Just over half an hour after Jamie, the lights dimmed for real, the venue got smoky, and Catfish and the Bottlemen made a forceful appearance. They opened with “Rango,” and it was all red and white lights and powerful instrumentals and Van running around the stage excitedly. I was captivated immediately. It felt really good to be back in one of my favourite settings. Concerts make me feel excited and at home and happy and this one was no exception.
A few songs later and the band started in on “Fallout” and I could feel the electricity coursing through my veins. This is possibly my favourite song on the album, and the bridge is everything I need in life, so singing along at the top of my lungs was inevitable. There’s something incredibly magical about yelling your favourite lyrics back to your favourite bands. Everything outside the venue seems to stop and you just start cherishing every single second that passes. (Or that could just be me. Let me know in the comments if I’m crazy or not.)
The set continued with “Business” and “Kathleen” and “Homesick,” each song building and building as the concert went on. The crowd got more involved, repeating the lyrics in unison and filling in when Van took a step back from the microphone just to hear what all his fans sound like. That’s always a special moment, the realization that the lead is no longer singing and the crowd taking it upon themselves to sing instead. The band smiling, in awe of what’s happening, and the audience smiling back at them. Add that to the long list of reasons why I love concerts.
After “Homesick” came “Hourglass.” Everything got dark again, every band member but Van left the stage, out came an acoustic guitar, and the entire crowd knew exactly what was going to happen next. The opening chords wafted out of the speakers and the audience joined in, softly singing along with every word. The only lights were on Van, it felt extremely intimate, and everyone was focused on him and the incredible song he was playing. Pure magic.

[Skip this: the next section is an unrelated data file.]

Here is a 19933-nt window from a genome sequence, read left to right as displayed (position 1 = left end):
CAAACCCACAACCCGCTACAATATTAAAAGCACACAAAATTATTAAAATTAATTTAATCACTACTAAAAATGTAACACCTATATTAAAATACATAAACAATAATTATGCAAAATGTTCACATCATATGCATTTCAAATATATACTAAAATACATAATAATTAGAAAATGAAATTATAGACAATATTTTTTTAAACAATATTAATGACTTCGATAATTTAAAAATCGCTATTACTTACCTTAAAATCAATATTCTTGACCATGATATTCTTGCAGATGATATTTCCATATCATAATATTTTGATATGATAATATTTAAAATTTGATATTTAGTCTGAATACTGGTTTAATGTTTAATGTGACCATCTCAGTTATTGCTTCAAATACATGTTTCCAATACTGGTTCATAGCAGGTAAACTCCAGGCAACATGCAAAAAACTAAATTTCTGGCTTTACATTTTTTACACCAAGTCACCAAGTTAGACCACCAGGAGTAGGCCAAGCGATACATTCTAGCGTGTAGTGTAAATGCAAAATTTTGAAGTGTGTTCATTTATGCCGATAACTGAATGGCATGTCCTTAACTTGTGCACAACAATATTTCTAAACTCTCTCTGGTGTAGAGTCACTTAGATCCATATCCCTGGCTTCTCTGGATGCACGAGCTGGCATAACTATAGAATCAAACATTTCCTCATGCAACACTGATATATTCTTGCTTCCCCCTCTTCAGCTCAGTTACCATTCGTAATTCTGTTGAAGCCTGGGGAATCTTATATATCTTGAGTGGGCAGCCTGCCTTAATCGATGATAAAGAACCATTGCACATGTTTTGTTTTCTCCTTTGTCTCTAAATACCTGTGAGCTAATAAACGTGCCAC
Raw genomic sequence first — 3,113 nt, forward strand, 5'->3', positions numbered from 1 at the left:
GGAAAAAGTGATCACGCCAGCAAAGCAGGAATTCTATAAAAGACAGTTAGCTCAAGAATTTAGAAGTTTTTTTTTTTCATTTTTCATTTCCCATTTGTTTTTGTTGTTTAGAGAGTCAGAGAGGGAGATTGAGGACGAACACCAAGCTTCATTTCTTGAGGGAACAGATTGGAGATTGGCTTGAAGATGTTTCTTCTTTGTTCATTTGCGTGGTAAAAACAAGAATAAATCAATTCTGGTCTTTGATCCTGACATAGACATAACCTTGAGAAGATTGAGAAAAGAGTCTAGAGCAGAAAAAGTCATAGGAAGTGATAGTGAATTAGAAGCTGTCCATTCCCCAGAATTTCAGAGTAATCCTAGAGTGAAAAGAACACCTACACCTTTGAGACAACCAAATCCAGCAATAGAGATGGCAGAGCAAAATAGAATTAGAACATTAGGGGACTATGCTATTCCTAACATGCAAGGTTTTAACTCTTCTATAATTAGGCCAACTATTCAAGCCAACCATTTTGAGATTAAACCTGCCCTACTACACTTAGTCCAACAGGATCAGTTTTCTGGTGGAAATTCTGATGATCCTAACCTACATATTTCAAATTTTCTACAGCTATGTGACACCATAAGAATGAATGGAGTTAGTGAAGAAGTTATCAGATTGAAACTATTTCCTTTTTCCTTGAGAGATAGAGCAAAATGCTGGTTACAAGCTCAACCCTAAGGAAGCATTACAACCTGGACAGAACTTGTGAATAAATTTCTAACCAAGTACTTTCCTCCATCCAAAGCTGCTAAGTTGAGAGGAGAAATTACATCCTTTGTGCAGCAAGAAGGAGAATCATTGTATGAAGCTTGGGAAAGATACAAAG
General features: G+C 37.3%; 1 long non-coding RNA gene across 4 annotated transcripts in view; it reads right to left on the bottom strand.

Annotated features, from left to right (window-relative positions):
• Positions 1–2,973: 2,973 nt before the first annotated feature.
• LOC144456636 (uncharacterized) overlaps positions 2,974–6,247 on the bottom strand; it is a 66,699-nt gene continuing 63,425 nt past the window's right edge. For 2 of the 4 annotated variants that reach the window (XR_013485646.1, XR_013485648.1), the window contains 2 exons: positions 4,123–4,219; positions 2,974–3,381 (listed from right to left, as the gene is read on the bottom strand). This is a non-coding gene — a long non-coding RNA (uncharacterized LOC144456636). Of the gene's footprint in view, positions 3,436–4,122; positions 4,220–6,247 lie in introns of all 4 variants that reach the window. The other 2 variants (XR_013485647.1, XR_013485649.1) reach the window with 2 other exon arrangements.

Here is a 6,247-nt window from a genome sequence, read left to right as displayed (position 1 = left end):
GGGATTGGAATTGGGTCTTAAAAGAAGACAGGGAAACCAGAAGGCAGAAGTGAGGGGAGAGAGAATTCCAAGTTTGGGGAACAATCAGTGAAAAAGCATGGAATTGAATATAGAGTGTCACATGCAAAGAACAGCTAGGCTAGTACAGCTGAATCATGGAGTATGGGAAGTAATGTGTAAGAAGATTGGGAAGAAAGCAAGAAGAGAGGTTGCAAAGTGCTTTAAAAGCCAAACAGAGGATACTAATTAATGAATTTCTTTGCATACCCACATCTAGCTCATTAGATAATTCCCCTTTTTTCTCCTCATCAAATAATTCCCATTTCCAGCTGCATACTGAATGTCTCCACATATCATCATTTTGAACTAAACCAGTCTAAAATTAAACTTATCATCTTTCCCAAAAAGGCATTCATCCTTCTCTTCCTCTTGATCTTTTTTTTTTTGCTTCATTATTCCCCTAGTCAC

It all ended almost too quickly, the band finishing off with “Cocoon” and “Tyrants.” It felt cathartic to stand there, nearing the end of the gig, yelling “nothing’s alright, believe me” at the top of your lungs along with a thousand other people. The night was great. Contrary to the song lyrics, everything really did feel alright. Van took demos from people in the crowd, looking genuinely interested as he scanned each one. The crowd sang along passionately to every single word. There was so much jumping and moving that the floor was actually shaking. I left with sore ears and a voice that was almost gone, disintegrating by the second. It was a wonderful way to spend my Saturday night, and I haven’t stopped listening to Catfish and the Bottlemen since. I’m already itching to see them again, and I sincerely hope that that happens soon.